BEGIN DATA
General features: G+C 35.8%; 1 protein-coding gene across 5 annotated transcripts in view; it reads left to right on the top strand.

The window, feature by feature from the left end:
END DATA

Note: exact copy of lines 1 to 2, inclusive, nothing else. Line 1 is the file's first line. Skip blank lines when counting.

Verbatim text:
General features: G+C 35.8%; 1 protein-coding gene across 5 annotated transcripts in view; it reads left to right on the top strand.

The window, feature by feature from the left end: